Bear Harvest by Age (Tooth data)

Attention bear hunters: You are now required to submit a tooth from your bear when you register it.

We have provided hunter check stations with the information for submitting a tooth.
The store clerk or agent will provide you with a tooth envelope and it is the bear hunter’s responsibility to:

  •  Fill out the information on the tooth envelope
  •  Remove the first upper premolar located the canine tooth on the upper jaw.
  • Cut the gum tissue around the tooth with a knife.
  •  Insert the knife or a screwdriver under the front edge of the tooth, and
  • Pry the premolar out of the socket using the large canine tooth for leverage.
  • We need the root to estimate the age of your bear.
  • If you broke the root, try to remove the other upper premolar.

Bear tooth

  • Place the tooth in the envelope, seal the envelope, and give the tooth envelope to the agent/store clerk.
  • The agent/store will mail the tooth to MDIFW.
  • Bear age’s will be posted on this website the next summer. THANK YOU for your help!

 

Why is the Department Collecting Teeth from Black Bears?

Beginning in 2008, MDIFW asked bear hunters to voluntarily submit a tooth from the bear they harvested.  We greatly appreciate the help of bear hunters, check stations, and guides that assisted with providing teeth from bears.  Since 2008, bear tooth submissions have been declining from 41 to 23% of the harvested bears. During the 2011 season, bear hunters will be required to submit the bear’s first upper premolar when they register their bear.
  
We are collecting teeth from black bears to help us track the number of bears in Maine and adjust bear hunting regulations when necessary.  Our current management goal is to stabilize the population at 1999 levels (23,000 bears). Like counting the rings on a tree stump, we can estimate how old each bear is by counting the rings on a cross-section of their tooth. By knowing the age of the bears harvested, we can estimate how many bears were present in previous years. For example, a 10-year old bear harvested in 2010 was alive for the preceding 9 years and can be added to the population estimate for each year.  By repeating this process for each bear, we can reconstruct the population.   Although this method provides a minimum estimate of the number of bears, it may be more useful at monitoring whether the population is increasing, decreasing, or stable.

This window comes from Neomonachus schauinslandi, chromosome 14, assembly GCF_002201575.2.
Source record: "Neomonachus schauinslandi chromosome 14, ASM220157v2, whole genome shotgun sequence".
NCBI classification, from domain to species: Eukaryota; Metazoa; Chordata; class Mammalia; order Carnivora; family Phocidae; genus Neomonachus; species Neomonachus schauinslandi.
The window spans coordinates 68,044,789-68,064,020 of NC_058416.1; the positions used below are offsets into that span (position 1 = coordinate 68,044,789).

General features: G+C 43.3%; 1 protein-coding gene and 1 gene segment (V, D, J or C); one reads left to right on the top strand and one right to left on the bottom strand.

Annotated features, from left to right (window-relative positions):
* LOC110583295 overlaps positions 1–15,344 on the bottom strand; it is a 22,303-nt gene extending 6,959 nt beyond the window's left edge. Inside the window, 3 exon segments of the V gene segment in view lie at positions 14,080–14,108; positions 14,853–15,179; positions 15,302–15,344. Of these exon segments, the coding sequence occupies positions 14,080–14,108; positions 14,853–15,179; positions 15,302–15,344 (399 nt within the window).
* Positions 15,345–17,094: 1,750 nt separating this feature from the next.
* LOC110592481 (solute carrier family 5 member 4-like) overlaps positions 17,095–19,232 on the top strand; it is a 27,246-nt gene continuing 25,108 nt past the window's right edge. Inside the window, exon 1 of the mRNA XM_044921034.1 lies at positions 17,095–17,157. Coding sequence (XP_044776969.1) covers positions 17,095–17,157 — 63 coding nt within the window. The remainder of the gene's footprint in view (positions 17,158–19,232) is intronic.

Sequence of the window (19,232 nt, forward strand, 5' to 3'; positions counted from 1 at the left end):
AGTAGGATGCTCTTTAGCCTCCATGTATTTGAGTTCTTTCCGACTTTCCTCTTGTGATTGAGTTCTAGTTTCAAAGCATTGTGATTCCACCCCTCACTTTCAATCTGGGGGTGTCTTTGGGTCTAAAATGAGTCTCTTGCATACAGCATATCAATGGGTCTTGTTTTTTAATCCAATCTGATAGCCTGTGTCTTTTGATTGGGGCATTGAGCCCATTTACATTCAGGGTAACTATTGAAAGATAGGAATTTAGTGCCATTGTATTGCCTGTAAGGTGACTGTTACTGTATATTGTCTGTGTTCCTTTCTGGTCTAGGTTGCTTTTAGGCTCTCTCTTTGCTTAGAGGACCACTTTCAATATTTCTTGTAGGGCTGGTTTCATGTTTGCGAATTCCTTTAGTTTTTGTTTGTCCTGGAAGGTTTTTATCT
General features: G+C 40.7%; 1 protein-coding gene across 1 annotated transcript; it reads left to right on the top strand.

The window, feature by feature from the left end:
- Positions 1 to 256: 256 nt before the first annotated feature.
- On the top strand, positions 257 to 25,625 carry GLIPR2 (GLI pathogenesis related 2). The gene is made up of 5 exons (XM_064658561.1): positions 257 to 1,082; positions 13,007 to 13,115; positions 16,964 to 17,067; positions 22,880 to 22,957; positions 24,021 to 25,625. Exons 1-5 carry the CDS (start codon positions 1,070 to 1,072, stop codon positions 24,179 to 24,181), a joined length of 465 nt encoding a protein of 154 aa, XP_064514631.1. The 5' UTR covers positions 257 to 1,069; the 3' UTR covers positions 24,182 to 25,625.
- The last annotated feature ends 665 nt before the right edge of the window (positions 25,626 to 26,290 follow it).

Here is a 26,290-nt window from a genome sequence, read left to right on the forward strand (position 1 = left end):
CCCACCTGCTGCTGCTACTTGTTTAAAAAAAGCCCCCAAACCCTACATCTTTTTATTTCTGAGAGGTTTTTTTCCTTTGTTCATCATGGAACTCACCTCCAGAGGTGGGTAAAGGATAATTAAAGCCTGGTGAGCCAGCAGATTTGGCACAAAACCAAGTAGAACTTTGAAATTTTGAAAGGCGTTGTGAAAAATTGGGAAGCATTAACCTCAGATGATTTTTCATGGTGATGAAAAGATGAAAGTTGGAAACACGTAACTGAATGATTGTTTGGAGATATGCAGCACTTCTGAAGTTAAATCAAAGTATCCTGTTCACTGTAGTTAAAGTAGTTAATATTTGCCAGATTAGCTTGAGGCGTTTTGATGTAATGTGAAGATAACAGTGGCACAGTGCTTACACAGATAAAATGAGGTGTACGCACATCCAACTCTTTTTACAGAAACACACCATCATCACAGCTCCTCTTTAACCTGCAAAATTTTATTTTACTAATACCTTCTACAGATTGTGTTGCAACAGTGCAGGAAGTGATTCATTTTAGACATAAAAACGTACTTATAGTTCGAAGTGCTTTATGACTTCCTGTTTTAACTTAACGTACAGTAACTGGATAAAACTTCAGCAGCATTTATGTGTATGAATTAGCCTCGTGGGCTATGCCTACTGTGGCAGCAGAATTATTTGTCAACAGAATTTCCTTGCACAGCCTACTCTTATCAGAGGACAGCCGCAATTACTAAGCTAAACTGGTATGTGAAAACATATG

2008 Bear season
In 2008, we received teeth from 1,061 hunters which equates to 41% of the hunters who harvested a bear in 2008.  The oldest bear was a 28 year-old female, while the oldest male bear was 20 years old.  Like most hunted populations, older bears made up a smaller proportion of the harvest with just over a third of the bears over 3 years old.  The lab was able to identify the age of most bears, however the root of a few teeth were damaged and an age could not be determine. We were not able to identify the names of 12 hunters due to recording errors on tooth envelops. 
 
Hunters who voluntarily submitted a tooth in 2008 can learn the age of the bear they harvested.  We received 24 additional teeth after the teeth were shipped to the lab.  We were able to determine the age of these 24 bears additional bears harvested in 2008 that are NOW AVAILABLEon this site.

2009 Bear Season
Hunters who voluntarily submitted a tooth in 2009 can learn the age of the bear they harvested. Initially, we received teeth from 971 bears harvest in 2009 (28%).  Like last year, some teeth arrived late and the ages from these bears will be provided as soon as they are available.  Thus far the oldest bear was a 25 year-old female, while the oldest male bear was 20 years old.  Like most hunted populations, older bears made up a smaller proportion of the harvest with just over a third of the bears over 3 years old.  Although the lab was able to identify the age of most bears, the root of a 13 teeth were damaged and an age could not be determined. We were not able to identify the names of 19 hunters due to recording errors on tooth envelops. 

2010 Bear Season

We received a tooth from 690 bears that were harvested during the 2010 bear season (23%). We were able to estimate the age of 684 bears and the oldest bear was a 29 year old female. The oldest male bear was 25 years old. The majority of bears (78%) were between 1 and 5 years old. Although the lab was able to identify the age of most bears, the root of a 6 teeth were damaged and an age could not be determined. We were not able to identify the names of 3 hunters due to recording errors on tooth envelops.  You can learn the age of the bear you harvested in 2010. 

2011 Bear Season

NOW AVAILABLE 2011 Bear Tooth Ages

You can learn the age of the bear you harvested in 2011. We received a tooth from 1,914 bears that were harvested during the 2011 bear season (80%). We were able to estimate the age of 1,868 bears and the oldest bear was a 29 year old female. The oldest male bear was 23 years old. The majority of bears (74%) were between 1 and 5 years old. Although the lab was able to identify the age of most bears, the root of 48 teeth were damaged and an age could not be determined. We were not able to identify the names of 18 hunters due to recording errors on toothe envelopes (<1%).

We greatly appreciate the help of bear hunters, check stations, and guides that assisted with providing teeth from bears harvested in 2008, 2009, 2010 and 2011.  These teeth will help us learn more about Maine’s bear population.